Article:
Monthly Archives: May 2015

Queen of the Garlic

By Mary

Doc Menn loves to collect things. He collects circles of family members and friends. He collects farm houses, land and decrepit rental units, he also collects old cars, well bred horses and western memorabilia. And he is notorious for collecting new business ventures and projects.

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I think that it is more than fair to say that I have been collected by him. I’m his daughter’s best friend, his son-in-laws sister, his extra hand working cattle on Saturdays at the ranch, and now I am The Queen of Garlic, or so I am labeled under the contact list on his cell phone.

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The title as a Queen of Garlic has come from one of the most recent projects that Jeff brainstormed. The history behind it goes back several years to a specific piece of land that Jeff bought about 7 years ago and has been interested in using to grow produce on. Last August we decided that we wanted to put the piece of ridge-land into something sustainable that has the potential for a solid profit. After about a month of research, spreadsheets, and phone calls, I decided that garlic was indeed the right pick for the project. In October I shelled about 300 pounds of hard neck cooking garlic that got dropped into cold furrows of ground before the snow came. Those planting days were busy ones with I felt like were too short and too cold. However, in November the last of the seed garlic was dropped into the earth and covered.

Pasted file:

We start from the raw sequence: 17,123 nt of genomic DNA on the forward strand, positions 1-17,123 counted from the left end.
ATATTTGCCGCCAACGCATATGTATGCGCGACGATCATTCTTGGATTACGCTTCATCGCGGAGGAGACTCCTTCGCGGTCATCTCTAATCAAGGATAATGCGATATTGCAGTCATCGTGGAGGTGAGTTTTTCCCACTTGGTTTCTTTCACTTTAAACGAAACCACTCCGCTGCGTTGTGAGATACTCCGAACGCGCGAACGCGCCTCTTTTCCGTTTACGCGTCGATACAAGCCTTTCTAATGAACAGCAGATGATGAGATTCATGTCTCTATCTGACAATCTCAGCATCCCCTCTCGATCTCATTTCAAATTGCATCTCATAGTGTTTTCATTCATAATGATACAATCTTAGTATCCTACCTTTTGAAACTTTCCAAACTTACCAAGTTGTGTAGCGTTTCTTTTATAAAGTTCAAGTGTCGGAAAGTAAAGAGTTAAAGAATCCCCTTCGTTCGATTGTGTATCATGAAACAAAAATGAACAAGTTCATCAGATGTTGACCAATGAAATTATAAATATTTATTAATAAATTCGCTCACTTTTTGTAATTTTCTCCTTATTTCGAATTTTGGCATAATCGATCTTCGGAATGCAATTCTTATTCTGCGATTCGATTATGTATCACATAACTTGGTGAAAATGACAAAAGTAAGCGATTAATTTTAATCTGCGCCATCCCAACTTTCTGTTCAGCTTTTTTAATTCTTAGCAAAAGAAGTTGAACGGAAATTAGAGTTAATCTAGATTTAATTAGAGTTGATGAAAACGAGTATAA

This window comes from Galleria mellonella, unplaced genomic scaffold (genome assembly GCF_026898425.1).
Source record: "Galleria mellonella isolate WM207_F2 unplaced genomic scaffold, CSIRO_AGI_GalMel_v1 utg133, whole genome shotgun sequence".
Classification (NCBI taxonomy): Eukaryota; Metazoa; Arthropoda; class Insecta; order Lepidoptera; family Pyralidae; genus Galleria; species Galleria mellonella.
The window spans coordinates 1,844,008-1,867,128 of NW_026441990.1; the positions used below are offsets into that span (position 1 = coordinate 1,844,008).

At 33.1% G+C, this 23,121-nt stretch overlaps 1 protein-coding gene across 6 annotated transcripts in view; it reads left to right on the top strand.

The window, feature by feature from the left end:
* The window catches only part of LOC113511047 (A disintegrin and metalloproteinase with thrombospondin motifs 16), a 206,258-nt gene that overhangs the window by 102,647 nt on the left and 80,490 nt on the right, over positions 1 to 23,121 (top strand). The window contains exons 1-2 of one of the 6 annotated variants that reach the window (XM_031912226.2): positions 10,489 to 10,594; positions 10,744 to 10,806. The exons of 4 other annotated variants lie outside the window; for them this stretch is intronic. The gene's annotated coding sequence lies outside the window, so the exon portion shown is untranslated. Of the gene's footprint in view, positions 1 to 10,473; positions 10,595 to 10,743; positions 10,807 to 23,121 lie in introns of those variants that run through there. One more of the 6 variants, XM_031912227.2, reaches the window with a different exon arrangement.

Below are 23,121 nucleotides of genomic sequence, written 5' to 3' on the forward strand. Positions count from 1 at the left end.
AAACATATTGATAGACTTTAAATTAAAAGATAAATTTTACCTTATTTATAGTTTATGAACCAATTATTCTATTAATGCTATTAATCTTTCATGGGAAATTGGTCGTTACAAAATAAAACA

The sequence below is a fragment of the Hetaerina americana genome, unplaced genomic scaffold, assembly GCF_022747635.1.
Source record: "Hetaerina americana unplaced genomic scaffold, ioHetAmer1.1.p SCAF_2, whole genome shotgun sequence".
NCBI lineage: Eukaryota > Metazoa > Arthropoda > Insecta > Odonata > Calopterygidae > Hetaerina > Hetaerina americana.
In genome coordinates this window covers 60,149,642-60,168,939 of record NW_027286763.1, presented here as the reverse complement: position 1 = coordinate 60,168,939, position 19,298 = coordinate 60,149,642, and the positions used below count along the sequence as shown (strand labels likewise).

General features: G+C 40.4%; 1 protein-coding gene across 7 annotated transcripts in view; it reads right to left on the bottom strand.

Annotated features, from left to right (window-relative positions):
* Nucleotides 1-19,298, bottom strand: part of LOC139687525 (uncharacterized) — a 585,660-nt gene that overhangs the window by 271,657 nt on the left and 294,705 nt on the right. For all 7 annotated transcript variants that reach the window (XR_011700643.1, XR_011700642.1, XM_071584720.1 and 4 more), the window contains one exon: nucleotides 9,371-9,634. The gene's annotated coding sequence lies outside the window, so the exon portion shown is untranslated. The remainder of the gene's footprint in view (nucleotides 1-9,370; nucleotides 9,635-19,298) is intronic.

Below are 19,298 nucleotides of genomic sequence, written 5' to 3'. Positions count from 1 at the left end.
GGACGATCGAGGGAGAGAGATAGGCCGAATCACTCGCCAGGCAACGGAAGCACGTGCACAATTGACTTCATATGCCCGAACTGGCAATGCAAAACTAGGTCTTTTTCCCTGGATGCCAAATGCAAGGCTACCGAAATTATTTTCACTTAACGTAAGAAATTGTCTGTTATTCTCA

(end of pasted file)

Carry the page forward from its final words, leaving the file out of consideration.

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After lying dormant all winter the garlic is up. It’s a vast project to say the least because it spans over an acre of ridge soil under layers of old mulch.

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I have been out weeding this last week while juggling the care of my sister-in-laws 5 kids as she takes a three day vacation which she does about once every 11 years. It’s been a delight to spend hours weeding, thinning, and uncovered shoots of garlic from thick heaps of mulch. The neighbor kids who live next to the field like to come out and help.

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They don’t weed nearly as much as they talk, but all the same they are enjoyable company while I work.

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Spending so much time outside gives me time and space to watch the sights that surround me. Sometimes I see Amish horses and buggies pass, at other times I catch a glimpse of brightly colored birds swooping about, or a vole and a dog playing cat and mouse. My mind tends to wander a lot as I muse of internal thoughts, ideas and questions that I often reflect on.

The other day I came up with a question that I will have to ask Jeff: If I am really the queen of garlic, doesn’t that mean I should have an legion of servants to carry out my work?!

Until next time!

Mary

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Once Upon a Time…

By: Colleen

Once upon a time…there was a little girl who grew up barefoot among the hills of Western Wisconsin.

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And, 1000 miles away, there was a little blond boy, growing up near the bustling metropolis of Washington, D. C.

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The little girl and the little boy grew up, each growing taller and taller by the year. By high school, they each thought they were pretty cool…

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But, mostly, they loved to laugh and smile.

chris and colleen Joe

The boy was named Joe, and he liked bow ties.

Joe bowtie

And the little girl? Well, her name is Colleen, and she liked wearing pretty dresses.

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Joe and Colleen both liked to run.

Joe running tracksenior year

And when it came time to choose a college, the Midwestern girl and the East Coast boy both looked to the South…